Trump nominates controversial new candidate to lead OPM

By on 21/07/2020
John Gibbs is known for tweeting a series of false conspiracy theories about Clinton’s 2016 campaign chairman being a satanist. (Photo courtesy: US Department of Housing and Urban Development via flickr).

The White House has put forward a controversial new candidate to run the Office of Personnel Management (OPM), which oversees HR across the federal government. On Monday Trump formally announced his intention to nominate John Gibbs, a political appointee currently serving as acting assistant secretary for community planning and development at the Housing and Urban Development Department (HUD).

In his current role, held since March, Gibbs “oversees an annual budget of $8 billion for programs addressing homelessness, community development, and disaster relief,” according to the White House, and “recently led the successful deployment of more than $9 billion in CARES Act funds in response to coronavirus.”

He first joined HUD in 2017, and prior to that trained non-profits in Japan and worked in software engineering. Critics have questioned his qualifications to lead the government’s personnel agency, as he appears to have little federal HR experience.

Rapid churn

This is the fourth nomination within four years for the OPM permanent director. Previous director Dale Cabaniss resigned suddenly and with immediate effect in March 2020 in a row over interference by the White House, just six months into the role which was supposed to run for four years. Cabaniss was reportedly unhappy about her treatment by John McEntee, the recently-appointed 29-year-old head of the Presidential Personnel Office (PPO), and Paul Dans, OPM’s White House liaison.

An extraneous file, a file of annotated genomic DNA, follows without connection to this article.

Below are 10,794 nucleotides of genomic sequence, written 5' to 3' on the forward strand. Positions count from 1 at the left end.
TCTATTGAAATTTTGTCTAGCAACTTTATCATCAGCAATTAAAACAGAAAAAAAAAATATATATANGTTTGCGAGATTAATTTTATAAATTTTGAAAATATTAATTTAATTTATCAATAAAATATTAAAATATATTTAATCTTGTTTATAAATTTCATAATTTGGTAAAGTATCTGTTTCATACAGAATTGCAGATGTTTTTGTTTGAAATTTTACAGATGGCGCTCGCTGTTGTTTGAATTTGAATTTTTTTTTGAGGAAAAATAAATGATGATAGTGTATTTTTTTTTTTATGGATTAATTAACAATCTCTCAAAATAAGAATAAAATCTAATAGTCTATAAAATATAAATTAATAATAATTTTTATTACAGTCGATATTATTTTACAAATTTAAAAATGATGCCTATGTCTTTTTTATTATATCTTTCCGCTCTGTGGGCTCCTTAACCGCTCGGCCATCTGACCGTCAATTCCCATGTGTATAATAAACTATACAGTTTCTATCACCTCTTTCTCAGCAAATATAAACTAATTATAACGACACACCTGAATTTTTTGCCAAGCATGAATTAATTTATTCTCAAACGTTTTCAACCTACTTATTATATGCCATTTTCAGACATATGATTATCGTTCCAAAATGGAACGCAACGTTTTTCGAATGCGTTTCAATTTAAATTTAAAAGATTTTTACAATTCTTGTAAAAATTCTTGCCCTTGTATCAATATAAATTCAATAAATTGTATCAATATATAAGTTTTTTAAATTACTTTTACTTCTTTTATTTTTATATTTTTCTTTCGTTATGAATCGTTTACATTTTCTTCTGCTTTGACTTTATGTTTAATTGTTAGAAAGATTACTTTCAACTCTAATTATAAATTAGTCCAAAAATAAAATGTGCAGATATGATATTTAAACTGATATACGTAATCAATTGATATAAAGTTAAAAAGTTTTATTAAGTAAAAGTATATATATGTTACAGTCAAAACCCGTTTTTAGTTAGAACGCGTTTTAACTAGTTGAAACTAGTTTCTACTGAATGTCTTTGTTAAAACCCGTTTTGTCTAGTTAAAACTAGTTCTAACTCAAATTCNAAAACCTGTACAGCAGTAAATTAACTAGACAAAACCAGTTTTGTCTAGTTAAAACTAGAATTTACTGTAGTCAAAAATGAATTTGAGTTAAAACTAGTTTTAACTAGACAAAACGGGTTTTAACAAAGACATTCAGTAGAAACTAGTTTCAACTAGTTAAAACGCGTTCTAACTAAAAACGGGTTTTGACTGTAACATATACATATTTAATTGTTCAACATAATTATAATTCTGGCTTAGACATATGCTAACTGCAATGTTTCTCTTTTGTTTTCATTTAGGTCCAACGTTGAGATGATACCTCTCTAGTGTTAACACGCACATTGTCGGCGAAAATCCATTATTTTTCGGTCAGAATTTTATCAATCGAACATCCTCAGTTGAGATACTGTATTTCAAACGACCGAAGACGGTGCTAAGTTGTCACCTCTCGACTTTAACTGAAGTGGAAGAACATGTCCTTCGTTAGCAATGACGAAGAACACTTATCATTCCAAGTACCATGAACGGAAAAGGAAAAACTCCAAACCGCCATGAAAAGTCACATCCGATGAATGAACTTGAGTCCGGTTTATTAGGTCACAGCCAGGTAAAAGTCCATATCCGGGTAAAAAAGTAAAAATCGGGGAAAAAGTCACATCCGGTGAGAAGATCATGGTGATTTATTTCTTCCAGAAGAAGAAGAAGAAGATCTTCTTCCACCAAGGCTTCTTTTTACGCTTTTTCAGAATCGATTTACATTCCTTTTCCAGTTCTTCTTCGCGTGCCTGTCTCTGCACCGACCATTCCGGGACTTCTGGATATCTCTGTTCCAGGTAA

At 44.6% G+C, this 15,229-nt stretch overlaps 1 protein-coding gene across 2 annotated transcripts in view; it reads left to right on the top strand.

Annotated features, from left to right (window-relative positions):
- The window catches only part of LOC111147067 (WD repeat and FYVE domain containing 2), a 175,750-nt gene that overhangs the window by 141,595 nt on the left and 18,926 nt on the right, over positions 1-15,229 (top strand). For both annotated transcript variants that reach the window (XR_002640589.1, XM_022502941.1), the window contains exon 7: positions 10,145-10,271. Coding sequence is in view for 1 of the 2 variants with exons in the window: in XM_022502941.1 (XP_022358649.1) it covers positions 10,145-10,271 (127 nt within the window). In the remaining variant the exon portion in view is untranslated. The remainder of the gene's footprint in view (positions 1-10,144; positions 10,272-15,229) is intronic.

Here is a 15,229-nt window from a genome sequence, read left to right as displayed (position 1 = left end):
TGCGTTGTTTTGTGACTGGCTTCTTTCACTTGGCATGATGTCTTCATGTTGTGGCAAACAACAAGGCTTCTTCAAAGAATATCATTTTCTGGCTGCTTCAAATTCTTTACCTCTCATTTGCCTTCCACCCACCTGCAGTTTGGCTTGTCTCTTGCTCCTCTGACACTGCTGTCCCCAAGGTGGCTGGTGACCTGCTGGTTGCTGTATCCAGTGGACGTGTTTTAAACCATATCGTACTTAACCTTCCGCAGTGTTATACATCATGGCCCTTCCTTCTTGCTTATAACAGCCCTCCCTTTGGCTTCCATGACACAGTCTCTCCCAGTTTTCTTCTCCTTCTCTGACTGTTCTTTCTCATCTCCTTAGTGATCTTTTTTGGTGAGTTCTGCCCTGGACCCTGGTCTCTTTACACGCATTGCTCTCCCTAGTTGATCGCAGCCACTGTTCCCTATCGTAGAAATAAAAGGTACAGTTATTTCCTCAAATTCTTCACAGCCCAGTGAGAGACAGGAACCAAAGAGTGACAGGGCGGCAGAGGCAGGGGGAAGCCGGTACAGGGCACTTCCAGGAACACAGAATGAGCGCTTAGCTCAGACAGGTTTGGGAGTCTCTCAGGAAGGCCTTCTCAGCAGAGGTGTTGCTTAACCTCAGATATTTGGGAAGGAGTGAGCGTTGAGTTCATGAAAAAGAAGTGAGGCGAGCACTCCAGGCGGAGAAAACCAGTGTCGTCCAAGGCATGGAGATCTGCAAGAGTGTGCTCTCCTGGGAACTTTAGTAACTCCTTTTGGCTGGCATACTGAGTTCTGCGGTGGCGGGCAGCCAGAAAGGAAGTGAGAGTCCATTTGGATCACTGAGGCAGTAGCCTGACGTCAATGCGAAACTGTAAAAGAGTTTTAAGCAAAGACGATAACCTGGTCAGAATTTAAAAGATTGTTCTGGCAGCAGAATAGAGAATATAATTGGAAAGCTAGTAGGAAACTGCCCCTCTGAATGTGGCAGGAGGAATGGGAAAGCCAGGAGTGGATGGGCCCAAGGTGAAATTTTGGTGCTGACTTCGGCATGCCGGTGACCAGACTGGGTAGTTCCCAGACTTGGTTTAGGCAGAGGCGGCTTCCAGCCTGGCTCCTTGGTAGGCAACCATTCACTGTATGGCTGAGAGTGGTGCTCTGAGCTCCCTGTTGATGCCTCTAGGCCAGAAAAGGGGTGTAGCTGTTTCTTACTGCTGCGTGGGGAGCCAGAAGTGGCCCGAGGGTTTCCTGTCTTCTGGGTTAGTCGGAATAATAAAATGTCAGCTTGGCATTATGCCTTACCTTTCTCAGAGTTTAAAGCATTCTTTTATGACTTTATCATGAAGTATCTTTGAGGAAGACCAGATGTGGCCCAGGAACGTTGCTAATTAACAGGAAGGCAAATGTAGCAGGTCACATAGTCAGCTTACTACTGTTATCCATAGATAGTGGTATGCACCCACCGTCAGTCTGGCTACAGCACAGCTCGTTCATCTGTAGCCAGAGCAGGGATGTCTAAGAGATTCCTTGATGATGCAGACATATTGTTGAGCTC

Cabaniss was not the first to serve such a short time. Her predecessor, Jeff Pon, served only seven months as OPM chief before quitting without explanation in 2018. Trump’s first nominee, George Nesterczuk, pulled out in August 2017 after civil service unions vehemently objected to his selection.

Gibbs has been caught up in controversy in recent years. During the 2016 presidential election he repeatedly tweeted a false conspiracy theory – started by far-right bloggers – alleging that Hilary Clinton’s campaign chairman John Podesta was involved in satanism, CNN revealed in 2018. His Twitter account has since been locked.

Gibbs, a former conservative commentator, is a vocal supporter of Donald Trump, and his position as a senior director at HUD was also put under the spotlight when the Washington Post investigated how he obtained the role with no prior housing experience.

Rapid change

His nomination comes at a critical time for the department. Last year the Trump administration moved to abolish OPM and merge it with the General Services Administration (GSA), proposing to transfer key policy setting functions to the White House.

This move was fiercely opposed by unions, which said it would politicise management of the vast majority of civil servants – who are appointed on the basis of merit, rather than nominated by the president. Initial attempts to merge the two departments were thwarted by Congress. However, at the end of June the American Federation of Government Employees (AFGE) accused the White House of pushing ahead with the plans behind the scenes by outsourcing OPM functions to other agencies.

If confirmed Gibbs will take over from Michael Rigas, who has been temporarily covering the role since March alongside his position as acting deputy director for management at the Office of Management and Budget (OMB).

About Natalie Leal

Natalie is a freelance journalist whose work has been published by The Sun Online, The Guardian, Novara Media, Positive News, and Welfare Weekly, among others. She also writes reports and case studies on global business trends for behavioural insights agency, Canvas8. Prior to working as a journalist Natalie worked for the public sector in social services for several years. She switched careers in 2013 after winning a fully funded NCTJ in a national writing competition. She holds a Masters degree in social anthropology from Sussex University where she specialised in processes of social change and international conflict and reconciliation processes.

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